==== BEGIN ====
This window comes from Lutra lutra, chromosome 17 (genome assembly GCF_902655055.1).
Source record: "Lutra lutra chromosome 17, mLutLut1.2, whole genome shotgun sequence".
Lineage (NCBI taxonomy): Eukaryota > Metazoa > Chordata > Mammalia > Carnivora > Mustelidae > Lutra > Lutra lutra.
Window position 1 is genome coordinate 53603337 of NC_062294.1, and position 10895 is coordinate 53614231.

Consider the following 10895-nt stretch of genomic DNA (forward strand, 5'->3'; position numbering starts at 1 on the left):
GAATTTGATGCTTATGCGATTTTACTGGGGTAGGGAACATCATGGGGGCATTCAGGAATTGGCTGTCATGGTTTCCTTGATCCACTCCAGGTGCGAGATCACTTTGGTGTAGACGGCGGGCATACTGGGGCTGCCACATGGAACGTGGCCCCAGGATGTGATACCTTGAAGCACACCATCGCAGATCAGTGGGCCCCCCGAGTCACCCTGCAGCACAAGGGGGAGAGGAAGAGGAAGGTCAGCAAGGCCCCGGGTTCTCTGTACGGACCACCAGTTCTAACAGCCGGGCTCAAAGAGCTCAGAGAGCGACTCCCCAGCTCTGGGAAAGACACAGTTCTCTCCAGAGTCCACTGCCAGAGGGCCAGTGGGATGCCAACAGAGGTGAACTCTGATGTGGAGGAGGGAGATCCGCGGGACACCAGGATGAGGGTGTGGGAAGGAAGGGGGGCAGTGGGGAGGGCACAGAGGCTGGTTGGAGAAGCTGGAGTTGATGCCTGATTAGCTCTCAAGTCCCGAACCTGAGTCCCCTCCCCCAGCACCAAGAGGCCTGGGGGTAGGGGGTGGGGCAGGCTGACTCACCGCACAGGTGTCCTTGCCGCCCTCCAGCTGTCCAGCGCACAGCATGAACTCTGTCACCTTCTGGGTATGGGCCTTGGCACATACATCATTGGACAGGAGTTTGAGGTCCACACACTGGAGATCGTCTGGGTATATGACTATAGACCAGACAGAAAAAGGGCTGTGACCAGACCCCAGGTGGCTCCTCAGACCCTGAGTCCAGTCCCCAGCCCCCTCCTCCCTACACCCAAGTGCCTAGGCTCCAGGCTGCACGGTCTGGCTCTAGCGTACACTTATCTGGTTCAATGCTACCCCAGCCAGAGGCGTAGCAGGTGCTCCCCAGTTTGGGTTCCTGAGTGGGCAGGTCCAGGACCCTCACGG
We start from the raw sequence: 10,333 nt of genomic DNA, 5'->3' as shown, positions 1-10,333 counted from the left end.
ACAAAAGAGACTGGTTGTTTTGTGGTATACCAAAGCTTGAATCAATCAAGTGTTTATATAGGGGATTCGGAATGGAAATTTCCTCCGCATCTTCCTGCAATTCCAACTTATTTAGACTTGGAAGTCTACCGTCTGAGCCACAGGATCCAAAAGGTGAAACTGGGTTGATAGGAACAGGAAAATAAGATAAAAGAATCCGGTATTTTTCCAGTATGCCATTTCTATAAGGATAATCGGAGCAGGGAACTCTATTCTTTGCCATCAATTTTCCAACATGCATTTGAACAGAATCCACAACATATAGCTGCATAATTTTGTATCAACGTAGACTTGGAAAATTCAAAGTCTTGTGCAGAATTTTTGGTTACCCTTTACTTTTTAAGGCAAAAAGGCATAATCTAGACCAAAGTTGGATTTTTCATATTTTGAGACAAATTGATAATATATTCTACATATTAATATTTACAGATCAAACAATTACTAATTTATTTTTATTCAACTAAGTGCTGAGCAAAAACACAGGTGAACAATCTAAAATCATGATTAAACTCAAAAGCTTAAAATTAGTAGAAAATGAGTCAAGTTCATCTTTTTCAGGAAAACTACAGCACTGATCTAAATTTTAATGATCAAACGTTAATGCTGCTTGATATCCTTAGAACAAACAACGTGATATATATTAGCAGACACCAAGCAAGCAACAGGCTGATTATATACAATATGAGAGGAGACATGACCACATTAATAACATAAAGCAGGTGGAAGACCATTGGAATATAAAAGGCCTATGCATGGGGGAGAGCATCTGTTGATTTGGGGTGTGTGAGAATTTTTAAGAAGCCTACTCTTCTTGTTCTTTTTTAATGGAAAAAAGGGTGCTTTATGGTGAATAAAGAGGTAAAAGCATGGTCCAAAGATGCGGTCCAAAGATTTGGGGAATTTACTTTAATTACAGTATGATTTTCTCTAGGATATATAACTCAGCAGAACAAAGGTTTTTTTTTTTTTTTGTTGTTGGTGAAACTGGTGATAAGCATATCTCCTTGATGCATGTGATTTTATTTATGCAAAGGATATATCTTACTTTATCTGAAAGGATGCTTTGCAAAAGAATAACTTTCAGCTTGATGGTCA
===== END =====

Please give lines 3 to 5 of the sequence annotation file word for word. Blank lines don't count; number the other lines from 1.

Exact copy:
Lineage (NCBI taxonomy): Eukaryota > Metazoa > Chordata > Mammalia > Carnivora > Mustelidae > Lutra > Lutra lutra.
Window position 1 is genome coordinate 53603337 of NC_062294.1, and position 10895 is coordinate 53614231.

Consider the following 10895-nt stretch of genomic DNA (forward strand, 5'->3'; position numbering starts at 1 on the left):